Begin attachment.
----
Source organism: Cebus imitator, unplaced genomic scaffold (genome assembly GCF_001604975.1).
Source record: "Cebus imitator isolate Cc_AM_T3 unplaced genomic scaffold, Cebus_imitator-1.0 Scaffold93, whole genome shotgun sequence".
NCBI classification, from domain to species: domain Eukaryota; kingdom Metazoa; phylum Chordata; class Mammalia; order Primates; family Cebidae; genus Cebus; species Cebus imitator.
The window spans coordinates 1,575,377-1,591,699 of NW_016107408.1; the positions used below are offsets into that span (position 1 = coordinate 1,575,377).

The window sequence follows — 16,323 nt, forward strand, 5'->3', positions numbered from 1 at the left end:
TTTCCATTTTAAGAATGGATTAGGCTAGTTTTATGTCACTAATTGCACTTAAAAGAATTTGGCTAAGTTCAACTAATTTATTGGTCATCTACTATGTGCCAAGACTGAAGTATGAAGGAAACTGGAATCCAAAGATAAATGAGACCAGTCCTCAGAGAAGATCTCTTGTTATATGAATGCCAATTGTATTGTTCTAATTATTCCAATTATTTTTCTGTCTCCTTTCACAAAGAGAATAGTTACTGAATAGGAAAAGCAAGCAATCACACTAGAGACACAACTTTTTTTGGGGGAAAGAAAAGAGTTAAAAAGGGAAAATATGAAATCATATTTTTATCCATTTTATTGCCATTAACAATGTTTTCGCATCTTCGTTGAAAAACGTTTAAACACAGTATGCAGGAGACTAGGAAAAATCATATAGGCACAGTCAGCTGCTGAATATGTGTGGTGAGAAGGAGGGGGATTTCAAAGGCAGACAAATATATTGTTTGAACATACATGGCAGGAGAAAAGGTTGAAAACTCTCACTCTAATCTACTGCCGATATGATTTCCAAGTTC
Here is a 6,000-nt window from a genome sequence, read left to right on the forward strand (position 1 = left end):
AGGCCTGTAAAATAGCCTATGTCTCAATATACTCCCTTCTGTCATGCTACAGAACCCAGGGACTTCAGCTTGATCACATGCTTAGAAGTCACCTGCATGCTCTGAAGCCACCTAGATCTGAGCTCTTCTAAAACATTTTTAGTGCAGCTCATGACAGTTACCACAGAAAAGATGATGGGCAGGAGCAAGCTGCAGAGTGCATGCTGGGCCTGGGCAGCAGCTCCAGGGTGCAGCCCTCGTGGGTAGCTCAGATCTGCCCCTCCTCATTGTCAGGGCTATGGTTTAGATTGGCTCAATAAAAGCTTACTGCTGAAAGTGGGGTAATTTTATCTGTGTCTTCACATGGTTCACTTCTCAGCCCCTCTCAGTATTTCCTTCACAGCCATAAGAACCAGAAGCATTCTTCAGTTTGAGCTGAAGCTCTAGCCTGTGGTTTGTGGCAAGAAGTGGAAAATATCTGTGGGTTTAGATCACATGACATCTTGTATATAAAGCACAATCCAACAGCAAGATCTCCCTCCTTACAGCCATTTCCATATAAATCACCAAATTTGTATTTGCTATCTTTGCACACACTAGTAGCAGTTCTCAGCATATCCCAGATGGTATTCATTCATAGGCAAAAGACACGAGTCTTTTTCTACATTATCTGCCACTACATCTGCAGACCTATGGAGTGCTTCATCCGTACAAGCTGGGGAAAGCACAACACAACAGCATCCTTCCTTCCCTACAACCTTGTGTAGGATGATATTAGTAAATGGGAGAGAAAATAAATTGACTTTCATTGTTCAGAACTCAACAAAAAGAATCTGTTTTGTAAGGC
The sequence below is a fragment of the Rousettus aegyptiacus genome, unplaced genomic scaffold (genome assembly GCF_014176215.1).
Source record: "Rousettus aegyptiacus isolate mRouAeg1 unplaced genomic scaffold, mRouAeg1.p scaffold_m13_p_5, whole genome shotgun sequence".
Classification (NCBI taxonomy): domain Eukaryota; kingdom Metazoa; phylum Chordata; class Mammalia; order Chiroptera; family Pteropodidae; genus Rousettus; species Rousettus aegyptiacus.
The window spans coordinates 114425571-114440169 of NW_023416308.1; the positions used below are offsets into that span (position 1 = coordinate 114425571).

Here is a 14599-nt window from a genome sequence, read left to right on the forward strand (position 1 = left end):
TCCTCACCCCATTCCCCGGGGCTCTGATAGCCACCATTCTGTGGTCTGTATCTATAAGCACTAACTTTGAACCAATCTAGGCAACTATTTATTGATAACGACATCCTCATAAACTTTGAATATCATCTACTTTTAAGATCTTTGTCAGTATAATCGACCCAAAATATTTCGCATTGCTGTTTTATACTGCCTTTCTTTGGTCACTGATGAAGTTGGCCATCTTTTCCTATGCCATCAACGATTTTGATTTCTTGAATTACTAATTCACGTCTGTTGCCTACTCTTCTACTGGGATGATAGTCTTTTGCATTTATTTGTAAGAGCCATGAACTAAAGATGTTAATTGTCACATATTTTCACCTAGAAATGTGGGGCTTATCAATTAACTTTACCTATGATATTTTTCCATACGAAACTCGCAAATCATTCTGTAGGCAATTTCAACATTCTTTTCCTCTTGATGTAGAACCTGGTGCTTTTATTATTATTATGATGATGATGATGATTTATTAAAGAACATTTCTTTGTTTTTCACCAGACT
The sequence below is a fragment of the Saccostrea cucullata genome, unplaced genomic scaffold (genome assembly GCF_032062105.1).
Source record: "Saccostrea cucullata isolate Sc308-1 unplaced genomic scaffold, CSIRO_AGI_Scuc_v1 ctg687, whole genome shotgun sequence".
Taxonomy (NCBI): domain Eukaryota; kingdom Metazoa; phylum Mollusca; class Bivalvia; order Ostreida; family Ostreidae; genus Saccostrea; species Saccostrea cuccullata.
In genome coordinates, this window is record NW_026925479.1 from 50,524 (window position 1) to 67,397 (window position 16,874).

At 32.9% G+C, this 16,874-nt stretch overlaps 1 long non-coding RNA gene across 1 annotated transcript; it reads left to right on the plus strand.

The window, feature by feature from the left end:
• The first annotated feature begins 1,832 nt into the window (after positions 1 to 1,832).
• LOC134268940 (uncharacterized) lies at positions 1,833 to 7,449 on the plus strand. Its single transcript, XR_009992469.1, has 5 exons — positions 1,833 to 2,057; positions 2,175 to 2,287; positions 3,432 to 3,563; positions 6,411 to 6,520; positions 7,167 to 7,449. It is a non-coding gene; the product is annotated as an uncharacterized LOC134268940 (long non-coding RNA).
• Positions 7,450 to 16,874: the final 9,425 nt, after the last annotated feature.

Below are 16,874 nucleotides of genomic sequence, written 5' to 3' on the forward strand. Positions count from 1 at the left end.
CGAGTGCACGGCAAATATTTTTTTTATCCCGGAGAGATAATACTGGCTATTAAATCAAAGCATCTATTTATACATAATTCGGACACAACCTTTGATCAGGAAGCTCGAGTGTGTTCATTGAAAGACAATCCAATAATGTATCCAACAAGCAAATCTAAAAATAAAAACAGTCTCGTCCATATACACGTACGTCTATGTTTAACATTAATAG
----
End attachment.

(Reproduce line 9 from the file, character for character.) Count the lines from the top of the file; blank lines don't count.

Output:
The sequence below is a fragment of the Rousettus aegyptiacus genome, unplaced genomic scaffold (genome assembly GCF_014176215.1).